As if traveling through space, the instrumental "Any Colour You Like" drops us into "Brain Damage" as if feeling the after effects from a bad acid trip. This song makes a good use of repetition within the lyrics creating another hypnotic effect on the listener. "The lunatic is on the grass...The lunatic is in the hall....The lunatic is in my head." The portrayed lunatic in the piece seems to be coming closer and closer to our psyche, until the point when we realize that we are the lunatic. It is now that we begin to question everything that we know, everything that we are, and everything that we've been taught to think, feel and act. We realize that deep down inside, we're all a little crazy. This song is patterned after Pink Floyd founder Syd Barrett, who suffered from a mental disease prior to leaving the band. The female backing vocals return, along with laughter and various other subliminal auditory messages spread throughout. The song bleeds into "Eclipse" the final track.

The last song is clearly the climax of the record, as it continues to build until the final closure of the album. The song sheds light on the fact that everything in our lives is based on sensory perception and repetition. That everything that happens to us, all that has happened, and all that's to come, is unified in one universal theme. That all life experiences are based on what we can see, touch, taste, smell, and feel, even listening to this album. It leads us to the final revelation that no matter what we do, nature will continue its course and we will leave this world the same way that we came into it. "Everything under the sun is in tune, but the sun is eclipsed by the moon." The last line is open to interpretation and can take on many different meanings. What might appear bright and pure on the surface (the sun) is actually a world of corruption under the eclipse of the moon. It leaves the listener with the impression that life is meaningless, but is it? You be the judge, and I encourage you the listener to share your thoughts in the comment section below. Thank you for accompanying me on a journey through a timeless classic.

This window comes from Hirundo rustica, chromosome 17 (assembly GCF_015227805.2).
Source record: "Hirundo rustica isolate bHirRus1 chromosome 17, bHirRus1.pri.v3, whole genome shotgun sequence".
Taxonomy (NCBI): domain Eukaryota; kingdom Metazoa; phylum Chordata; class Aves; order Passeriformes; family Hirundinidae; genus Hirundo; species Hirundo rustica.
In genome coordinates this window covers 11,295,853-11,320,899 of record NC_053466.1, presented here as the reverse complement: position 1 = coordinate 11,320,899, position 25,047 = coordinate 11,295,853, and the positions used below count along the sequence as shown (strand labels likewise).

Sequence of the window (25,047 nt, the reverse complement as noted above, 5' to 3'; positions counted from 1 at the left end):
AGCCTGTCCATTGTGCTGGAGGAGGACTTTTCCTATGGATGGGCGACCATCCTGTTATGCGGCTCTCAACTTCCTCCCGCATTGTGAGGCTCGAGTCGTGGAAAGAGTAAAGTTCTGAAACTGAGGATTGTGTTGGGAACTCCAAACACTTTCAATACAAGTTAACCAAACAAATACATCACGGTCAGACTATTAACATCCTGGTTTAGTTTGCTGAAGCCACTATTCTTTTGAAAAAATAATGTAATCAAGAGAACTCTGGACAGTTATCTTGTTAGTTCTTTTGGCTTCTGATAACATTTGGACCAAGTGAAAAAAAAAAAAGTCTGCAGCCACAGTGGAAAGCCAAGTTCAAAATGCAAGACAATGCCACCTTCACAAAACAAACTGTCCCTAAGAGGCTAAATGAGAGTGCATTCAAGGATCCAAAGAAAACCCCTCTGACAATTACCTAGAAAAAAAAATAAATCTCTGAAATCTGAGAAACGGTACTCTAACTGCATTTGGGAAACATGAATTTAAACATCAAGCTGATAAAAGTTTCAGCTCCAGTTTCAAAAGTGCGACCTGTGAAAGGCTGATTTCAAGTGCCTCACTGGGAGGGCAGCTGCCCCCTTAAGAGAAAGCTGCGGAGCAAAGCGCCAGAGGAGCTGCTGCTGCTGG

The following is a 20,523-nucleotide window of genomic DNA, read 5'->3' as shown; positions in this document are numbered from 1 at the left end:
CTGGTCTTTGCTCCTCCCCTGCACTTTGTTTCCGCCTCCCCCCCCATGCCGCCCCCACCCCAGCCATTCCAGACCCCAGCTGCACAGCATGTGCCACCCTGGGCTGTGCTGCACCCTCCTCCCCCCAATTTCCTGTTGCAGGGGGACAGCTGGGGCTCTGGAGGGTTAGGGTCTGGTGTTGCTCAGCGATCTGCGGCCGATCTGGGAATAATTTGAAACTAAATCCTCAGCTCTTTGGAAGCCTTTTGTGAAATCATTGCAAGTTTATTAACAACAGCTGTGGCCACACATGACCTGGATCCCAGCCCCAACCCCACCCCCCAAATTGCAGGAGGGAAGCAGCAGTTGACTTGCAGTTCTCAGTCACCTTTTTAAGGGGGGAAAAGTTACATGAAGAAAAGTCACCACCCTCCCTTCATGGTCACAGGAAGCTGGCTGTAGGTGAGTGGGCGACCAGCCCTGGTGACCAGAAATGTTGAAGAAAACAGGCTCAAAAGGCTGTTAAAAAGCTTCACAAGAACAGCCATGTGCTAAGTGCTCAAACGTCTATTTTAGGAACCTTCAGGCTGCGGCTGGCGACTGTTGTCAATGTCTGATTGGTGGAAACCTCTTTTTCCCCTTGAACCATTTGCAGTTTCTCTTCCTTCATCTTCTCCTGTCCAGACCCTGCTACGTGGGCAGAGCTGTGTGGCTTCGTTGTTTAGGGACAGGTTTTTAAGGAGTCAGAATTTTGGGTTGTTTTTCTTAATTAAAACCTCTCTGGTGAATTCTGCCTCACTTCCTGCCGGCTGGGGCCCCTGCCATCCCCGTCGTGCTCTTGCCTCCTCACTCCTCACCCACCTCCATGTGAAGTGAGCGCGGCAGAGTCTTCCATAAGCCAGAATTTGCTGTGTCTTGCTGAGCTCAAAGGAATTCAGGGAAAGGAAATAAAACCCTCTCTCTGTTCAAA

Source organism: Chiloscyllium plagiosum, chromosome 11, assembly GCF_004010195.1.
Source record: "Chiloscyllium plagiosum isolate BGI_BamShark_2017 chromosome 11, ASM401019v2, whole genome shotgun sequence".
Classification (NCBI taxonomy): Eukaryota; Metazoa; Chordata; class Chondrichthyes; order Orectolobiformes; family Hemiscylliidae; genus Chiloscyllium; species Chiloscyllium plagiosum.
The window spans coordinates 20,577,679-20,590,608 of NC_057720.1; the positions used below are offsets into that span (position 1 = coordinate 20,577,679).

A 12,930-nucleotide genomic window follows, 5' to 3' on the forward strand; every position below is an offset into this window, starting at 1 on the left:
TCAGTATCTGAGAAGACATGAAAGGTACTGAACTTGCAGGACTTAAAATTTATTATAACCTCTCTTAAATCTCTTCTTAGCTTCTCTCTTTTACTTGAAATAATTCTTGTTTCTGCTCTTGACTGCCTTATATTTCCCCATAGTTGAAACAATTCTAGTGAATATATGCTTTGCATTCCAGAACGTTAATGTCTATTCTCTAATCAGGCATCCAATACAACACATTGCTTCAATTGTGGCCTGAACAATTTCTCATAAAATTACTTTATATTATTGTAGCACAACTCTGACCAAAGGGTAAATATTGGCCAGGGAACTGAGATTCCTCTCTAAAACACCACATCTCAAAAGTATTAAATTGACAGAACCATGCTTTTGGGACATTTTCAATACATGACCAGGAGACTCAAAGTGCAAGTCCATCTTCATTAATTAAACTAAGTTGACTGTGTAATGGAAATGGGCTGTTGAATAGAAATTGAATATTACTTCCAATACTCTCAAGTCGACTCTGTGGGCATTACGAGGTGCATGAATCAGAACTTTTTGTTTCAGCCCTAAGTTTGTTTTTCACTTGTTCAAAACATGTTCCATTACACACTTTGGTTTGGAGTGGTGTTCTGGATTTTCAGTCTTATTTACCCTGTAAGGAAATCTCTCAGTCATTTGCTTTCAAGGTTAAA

Included is a 45 minute documentary on the producing and mixing of the album, including interviews with the band and sound techs and producers for a more in depth visual experience.